Athletic scholarships have been a hot-button topic for decades. Chase them, don’t chase them … that’s up to the individual families and their circumstances. My only comment is that there are two essential components to receiving a scholarship offer – talent and timing.
The purpose of this article is to provide adults and athletes with some general facts and statistics about athletic scholarships. The more knowledge you have, the better positioned you are to make informed decisions.
For starters, here are a few things to know about athletic scholarships.
- Approximately 2% of high school athletes earn athletic scholarships. About 2% of that number receive a full ride, meaning 98% of athletic scholarships are partials.
- A full scholarship covers tuition, room and board, text books, and school materials. A partial scholarship covers a portion of tuition.
- Head count sports offer full rides to each of their scholarship athletes. For men, head count sports are NCAA Division I FBS football and Division I basketball (revenue generating sports). For women, head count sports include NCAA Division I basketball, tennis, gymnastics, and volleyball. All of these sports may also have non-scholarship “walk-ons” on their roster.
- Equivalency sports receive a limited number of scholarships and can divide them into partial scholarship offers to athletes. All collegiate sports that are not head count sports are equivalency sports (soccer, lacrosse, track & field, softball, etc.).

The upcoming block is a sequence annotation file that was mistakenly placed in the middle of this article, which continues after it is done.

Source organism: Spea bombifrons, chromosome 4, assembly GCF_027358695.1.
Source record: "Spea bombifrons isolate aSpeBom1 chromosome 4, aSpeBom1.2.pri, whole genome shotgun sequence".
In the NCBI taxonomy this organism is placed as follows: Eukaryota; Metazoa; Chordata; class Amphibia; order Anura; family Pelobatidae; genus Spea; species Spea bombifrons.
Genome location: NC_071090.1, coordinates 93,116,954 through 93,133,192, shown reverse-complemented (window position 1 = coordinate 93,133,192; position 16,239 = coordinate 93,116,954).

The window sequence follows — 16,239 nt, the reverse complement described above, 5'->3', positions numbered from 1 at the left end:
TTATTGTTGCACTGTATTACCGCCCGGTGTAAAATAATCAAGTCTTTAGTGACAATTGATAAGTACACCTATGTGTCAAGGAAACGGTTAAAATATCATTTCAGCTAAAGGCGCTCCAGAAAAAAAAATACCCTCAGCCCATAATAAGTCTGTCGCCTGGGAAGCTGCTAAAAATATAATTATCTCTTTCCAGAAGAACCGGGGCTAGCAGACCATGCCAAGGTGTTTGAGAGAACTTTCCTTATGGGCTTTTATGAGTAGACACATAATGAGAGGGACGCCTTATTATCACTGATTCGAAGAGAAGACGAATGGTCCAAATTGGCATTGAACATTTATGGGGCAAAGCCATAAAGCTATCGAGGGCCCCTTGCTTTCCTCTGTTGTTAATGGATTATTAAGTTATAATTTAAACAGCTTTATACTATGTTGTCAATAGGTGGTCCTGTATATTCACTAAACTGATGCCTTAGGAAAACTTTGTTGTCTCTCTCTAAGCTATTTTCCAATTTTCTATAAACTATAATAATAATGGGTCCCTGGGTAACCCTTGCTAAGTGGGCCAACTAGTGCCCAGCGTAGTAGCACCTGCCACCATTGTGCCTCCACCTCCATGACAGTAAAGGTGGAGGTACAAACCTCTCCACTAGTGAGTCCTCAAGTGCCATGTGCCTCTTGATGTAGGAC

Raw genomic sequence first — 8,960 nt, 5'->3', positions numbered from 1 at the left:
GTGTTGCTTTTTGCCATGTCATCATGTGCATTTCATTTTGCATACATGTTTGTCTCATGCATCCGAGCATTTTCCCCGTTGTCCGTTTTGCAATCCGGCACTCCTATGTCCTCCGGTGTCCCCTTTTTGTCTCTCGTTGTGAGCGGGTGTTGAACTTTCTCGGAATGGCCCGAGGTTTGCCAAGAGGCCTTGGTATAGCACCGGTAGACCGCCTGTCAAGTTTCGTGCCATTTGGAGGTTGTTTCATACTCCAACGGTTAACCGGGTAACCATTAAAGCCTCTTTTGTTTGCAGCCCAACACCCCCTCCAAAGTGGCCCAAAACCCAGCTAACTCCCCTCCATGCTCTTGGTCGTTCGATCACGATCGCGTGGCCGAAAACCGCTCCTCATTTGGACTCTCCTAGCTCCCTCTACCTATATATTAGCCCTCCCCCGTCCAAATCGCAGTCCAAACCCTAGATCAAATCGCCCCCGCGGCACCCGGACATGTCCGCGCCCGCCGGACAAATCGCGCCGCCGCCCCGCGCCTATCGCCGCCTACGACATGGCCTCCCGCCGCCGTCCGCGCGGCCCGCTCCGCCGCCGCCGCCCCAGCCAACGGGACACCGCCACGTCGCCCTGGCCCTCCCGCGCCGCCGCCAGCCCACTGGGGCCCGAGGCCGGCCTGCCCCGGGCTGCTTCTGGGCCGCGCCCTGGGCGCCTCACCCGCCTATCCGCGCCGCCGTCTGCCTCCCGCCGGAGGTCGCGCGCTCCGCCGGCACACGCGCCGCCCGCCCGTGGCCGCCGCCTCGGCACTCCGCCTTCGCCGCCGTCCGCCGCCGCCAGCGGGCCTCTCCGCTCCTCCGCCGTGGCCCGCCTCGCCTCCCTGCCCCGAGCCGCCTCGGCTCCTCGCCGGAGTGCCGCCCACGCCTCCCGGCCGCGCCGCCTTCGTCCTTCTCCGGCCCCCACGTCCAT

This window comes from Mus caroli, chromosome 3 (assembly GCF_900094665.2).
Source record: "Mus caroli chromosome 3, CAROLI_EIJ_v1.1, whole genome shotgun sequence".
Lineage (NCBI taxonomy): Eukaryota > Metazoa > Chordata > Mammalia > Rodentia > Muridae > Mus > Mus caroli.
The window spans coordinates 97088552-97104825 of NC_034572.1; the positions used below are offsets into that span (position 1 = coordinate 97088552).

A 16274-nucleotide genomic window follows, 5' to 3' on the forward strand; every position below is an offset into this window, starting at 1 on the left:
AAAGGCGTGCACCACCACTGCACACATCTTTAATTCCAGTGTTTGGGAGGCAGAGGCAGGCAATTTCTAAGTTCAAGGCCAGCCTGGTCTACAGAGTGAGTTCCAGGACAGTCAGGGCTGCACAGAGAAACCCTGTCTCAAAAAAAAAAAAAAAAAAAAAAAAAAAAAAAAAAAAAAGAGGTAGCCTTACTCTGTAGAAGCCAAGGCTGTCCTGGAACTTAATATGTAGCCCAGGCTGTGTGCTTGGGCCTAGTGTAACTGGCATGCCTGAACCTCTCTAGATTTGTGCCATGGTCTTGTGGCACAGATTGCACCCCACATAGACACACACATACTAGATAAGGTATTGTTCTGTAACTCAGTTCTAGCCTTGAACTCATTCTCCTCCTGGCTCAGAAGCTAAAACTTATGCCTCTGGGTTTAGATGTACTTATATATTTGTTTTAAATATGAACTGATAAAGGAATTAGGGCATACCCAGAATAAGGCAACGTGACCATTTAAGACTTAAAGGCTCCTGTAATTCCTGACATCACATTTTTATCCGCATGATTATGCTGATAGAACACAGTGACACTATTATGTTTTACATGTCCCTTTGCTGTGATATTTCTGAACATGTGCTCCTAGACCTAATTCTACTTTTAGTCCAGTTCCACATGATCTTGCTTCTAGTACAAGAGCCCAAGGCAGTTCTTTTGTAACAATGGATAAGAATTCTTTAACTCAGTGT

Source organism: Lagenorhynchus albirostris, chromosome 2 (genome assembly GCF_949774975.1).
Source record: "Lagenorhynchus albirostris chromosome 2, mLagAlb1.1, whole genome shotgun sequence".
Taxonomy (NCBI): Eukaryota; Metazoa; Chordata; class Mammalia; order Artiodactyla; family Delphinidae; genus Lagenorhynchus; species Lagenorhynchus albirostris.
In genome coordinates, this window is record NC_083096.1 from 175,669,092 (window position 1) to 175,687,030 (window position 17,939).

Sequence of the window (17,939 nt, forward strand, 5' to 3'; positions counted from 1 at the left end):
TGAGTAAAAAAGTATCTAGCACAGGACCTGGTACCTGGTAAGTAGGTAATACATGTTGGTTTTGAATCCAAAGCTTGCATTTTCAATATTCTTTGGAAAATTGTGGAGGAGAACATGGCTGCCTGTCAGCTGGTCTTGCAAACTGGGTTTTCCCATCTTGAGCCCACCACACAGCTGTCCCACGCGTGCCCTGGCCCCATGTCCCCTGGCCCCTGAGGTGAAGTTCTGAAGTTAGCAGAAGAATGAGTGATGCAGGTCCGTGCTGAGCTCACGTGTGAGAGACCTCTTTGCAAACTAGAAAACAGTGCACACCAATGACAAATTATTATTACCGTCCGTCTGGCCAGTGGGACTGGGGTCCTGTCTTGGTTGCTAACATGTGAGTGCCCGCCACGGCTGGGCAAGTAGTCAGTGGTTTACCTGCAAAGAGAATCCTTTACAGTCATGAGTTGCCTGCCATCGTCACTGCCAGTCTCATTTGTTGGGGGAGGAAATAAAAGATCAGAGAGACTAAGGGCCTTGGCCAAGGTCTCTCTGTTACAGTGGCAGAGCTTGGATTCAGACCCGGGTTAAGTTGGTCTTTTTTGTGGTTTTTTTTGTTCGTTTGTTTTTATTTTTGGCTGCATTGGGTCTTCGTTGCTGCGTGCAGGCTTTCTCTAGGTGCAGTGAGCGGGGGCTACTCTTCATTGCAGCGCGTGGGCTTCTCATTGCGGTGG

- Most scholarships are a one-year contract, but typically get renewed annually
- Division III programs do not offer athletic scholarships
- Ivy League institutions do not offer athletic scholarships
- Institutions spend over $6 billion annually on academic scholarships and over $3 billion on athletic scholarships
- Academic scholarships are also very competitive, with over 80,000 valedictorians that graduate every year
Scholarship Limits per Roster
The chart below outlines the college athletic scholarship limits for 2019-2020. The College Athletic Association (CAA) sets the maximum number of athletic scholarships that schools can award to student-athletes. This includes NCAA member schools, NAIA, and NJCAA (junior colleges).
One very important note: This is the maximum limit set by the CAA. That doesn’t mean an institution will choose to fulfill that limit. For example, the scholarship limit for an NCAA Division I baseball program is 11.7. But College X might only fund 6.1 scholarships for its baseball program and University Y may opt to fund 8.2. The number of scholarships awarded per program is ultimately the choice of each institution.
|Scholarship Limits||NCAA I (M)||NCAA I (W)||NCAA II (M)||NCAA II (W)||NAIA (M/W)||NJCAA (M/W)|
|Football – FBS||85|
|Football – FCS||63|
|Football – Other||36||24/0||85/0|
|Swim & Dive||9.9||14||8.1||8.1||8||15|
|Track & Field||12.6||18||12.6||12.6||12||20|
*The NAIA Division II limit for men’s and women’s basketball is 6 per program